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Analysis: Alternate growth gauge points to more U.S. job gains

By Lucia Mutikani

WASHINGTON (Reuters) - An alternate measure of the health of the U.S. economy suggests the current pace of job growth can be sustained at least through the rest of the year.

A dramatic fall in the unemployment rate from 9.1 percent last August to 8.5 percent by year end despite sluggish overall growth had puzzled analysts. But data last Friday on this alternate growth gauge showed more strength in the economy late last year than was captured in gross domestic product, the conventional measure of growth.

GDP expanded at a 1.8 percent annual rate in the third quarter and by 3.0 percent in the fourth quarter. In contrast the alternate measure, gross domestic income, which measures the income side of the growth ledger, expanded at a much faster pace of 2.6 percent and 4.4 percent over the same periods. While they are both measures of economic activity, they are calculated from different data sources.

The surprise has been that non-farm employment has accelerated since November, and in the first two months of this year it has averaged 255,500, even though GDP growth is tracking around a 2 percent rate this quarter.

Slow GDP growth and faster job creation has perplexed analysts. Federal Reserve Chairman Ben Bernanke last week raised the issue and cited slow growth as reason to doubt that solid job gains would be sustained. Policymakers say that a widely accepted rule of thumb known as Okun's law requires GDP growth at a faster pace than that registered in the third and fourth quarters in order to lower the unemployment rate. They have struggled to explain the discrepancy.

Economists say the GDI number may hold the answer.

"Bernanke's position, which seems to be focused on the conventionally reported GDP growth estimate, is that employment gains have been stronger than they should have been and therefore they are likely to slow," said John Ryding, chief economist at RDQ Economics in New York.

"The alternative is that growth has been stronger than the GDP numbers suggest and employment gains are more likely to be sustained, which is our view. We have re-established the 200,000 trend (in monthly payrolls) that was emerging last year."

A range of other measures such as the Institute for Supply Management's manufacturing gauge and the Fed's industrial production data point to the economy performing much better this quarter than implied by GDP forecasts.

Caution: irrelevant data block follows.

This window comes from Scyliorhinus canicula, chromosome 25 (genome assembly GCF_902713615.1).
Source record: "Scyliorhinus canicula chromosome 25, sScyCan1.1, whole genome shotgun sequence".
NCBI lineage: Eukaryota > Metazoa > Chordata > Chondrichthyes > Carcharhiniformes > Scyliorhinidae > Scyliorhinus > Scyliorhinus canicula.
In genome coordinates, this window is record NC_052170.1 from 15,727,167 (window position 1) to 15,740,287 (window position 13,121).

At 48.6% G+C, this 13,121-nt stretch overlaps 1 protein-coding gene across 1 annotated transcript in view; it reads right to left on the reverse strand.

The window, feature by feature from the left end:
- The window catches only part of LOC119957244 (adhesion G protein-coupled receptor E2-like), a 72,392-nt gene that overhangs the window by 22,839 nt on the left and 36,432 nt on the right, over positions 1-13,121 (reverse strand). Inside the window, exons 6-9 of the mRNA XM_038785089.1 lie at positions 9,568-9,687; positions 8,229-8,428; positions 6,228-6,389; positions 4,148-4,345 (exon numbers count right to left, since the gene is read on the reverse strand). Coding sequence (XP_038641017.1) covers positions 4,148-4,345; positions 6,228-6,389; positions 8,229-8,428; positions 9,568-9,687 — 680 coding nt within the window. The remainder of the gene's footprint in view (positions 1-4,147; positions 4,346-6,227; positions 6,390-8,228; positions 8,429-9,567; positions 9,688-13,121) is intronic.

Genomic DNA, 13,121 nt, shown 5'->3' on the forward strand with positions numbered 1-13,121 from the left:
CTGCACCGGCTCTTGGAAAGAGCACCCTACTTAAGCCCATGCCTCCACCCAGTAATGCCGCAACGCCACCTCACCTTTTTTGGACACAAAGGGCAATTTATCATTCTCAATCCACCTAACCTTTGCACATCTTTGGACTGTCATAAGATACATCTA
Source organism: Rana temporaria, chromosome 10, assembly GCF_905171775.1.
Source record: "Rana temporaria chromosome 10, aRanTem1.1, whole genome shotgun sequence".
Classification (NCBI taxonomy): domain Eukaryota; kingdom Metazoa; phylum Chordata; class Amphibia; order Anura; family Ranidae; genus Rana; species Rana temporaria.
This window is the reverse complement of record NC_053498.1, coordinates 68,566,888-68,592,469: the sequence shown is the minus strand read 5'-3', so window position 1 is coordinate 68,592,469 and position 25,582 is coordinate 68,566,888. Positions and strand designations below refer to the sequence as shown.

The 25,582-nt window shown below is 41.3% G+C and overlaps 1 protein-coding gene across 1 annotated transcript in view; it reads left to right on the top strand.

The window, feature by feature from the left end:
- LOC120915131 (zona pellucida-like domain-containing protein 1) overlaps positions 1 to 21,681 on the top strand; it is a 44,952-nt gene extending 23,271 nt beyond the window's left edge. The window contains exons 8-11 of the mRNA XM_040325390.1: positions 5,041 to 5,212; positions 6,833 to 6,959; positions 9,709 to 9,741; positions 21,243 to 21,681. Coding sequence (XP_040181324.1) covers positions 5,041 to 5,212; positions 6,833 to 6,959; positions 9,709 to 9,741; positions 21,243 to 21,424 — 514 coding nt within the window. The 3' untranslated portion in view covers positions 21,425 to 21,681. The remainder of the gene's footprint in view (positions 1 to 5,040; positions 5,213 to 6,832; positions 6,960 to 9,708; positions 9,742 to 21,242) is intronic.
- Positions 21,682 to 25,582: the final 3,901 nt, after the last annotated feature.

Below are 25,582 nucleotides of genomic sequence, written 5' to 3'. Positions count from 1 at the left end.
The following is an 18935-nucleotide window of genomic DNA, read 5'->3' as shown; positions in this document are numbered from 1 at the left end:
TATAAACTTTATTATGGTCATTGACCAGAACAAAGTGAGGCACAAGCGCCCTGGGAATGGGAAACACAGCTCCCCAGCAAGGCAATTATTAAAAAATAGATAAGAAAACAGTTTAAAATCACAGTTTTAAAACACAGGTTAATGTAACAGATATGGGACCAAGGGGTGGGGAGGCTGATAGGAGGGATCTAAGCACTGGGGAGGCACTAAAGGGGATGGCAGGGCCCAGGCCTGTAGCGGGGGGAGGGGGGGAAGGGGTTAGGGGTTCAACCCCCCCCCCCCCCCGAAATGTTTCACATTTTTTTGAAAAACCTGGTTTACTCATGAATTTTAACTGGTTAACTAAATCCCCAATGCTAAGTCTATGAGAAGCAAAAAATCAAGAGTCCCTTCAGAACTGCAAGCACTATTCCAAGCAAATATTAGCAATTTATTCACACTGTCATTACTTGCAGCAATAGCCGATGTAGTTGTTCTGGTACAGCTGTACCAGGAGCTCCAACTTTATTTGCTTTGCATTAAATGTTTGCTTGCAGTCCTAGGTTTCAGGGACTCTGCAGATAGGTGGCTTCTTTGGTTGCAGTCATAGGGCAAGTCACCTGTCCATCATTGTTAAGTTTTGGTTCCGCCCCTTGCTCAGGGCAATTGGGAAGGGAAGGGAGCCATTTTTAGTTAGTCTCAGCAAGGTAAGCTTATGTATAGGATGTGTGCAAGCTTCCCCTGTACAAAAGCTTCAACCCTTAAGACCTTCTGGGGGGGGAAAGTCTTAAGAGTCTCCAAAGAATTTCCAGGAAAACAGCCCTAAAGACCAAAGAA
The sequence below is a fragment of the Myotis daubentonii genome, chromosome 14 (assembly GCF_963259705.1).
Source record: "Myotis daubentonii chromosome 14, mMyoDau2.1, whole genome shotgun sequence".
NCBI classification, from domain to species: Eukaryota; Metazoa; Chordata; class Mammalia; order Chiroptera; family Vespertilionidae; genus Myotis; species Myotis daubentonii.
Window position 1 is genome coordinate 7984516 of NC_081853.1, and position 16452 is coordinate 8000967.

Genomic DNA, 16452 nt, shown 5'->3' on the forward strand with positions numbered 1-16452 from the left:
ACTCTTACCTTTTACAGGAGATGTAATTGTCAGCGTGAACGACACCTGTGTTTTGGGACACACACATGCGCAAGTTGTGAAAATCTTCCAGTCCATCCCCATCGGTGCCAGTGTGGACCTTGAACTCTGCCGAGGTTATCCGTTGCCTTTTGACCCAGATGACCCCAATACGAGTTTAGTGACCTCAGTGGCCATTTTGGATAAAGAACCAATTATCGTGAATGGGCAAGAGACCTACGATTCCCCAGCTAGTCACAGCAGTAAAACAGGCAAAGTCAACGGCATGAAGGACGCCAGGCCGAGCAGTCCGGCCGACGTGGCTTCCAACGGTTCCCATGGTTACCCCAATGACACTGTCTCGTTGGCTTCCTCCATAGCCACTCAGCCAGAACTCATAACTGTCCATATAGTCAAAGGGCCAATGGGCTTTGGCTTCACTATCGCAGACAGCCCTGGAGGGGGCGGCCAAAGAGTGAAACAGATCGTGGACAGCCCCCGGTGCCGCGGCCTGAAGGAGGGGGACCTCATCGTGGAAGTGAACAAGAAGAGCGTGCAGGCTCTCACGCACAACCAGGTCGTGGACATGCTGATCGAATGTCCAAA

Sung Won Sohn an economics professor at California State University Channel Islands said the GDP is underestimating the strength of economic growth right now. "When I look at the economy, things are not as bad as what GDP would indicate."

Sohn, who is also vice chairman of clothing retailer Forever 21, said the strong GDI numbers were in sync with their sales.

"We are doing very well. If you look at GDI, it is consistent with the recent increase in employment," he said. "We continue to see fairly healthy growth in jobs and expect 200,000 gains in jobs every month for the balance of this year."

RISKS AHEAD

Some officials at the U.S. central bank, including Bernanke believe that one reason for recent solid job gains may be a bounce back from sharp cuts in employment by companies during the 2007-09 recession.

As such, they expect the gains to fizzle once companies have realigned their headcount. In the minutes of the Fed's March meeting released on Tuesday, officials believed that risks of a setback to the job market later this year were "non-negligible".

But economists, including those at Goldman Sachs and at least one at the Fed, believe that GDI is more useful for trying to gauge the economy's underlying momentum. And it would point to sustained job growth.

In a paper published in the spring of 2010 and now being updated to capture the recent developments, Fed economist Jeremy Nalewaik highlights the importance of GDI as a growth measure.

He studied business cycles going back 15 years, comparing initial estimates of GDP growth with GDI and concluded that there is considerable evidence to suggest that GDI better captures the business cycle fluctuations.

In other words, GDI and GDP can diverge from one quarter to other, but over the long run GDP tends to converge toward GDI.

GDI is published with the third revision of GDP, which falls two months after the initial estimate. It is calculated using corporate profits, compensation and proprietors income data, and updated based on tax returns

GDP on the other hand is calculated using the monthly reports on retail sales, business inventories, trade, residential construction and spending on capital goods and equipment.

Brent Moulton, Associate Director for National Economics Accounts at the Bureau of Economic Analysis (BEA), said when his agency revises growth data each year, there is a slight tendency for GDP to be adjusted towards GDI though it is not a golden rule.

"You can't say the GDI number is where the GDP number will be revised to because that does not hold."

Moulton said GDP was the BEA's featured measure because it was more timely and used survey data specifically designed for measuring national output.

"But we also think there is useful information in GDI. They both measure the same concept so we encourage people to look at both measures," he said.

(Reporting By Lucia Mutikani; Editing by Andrew Hay)

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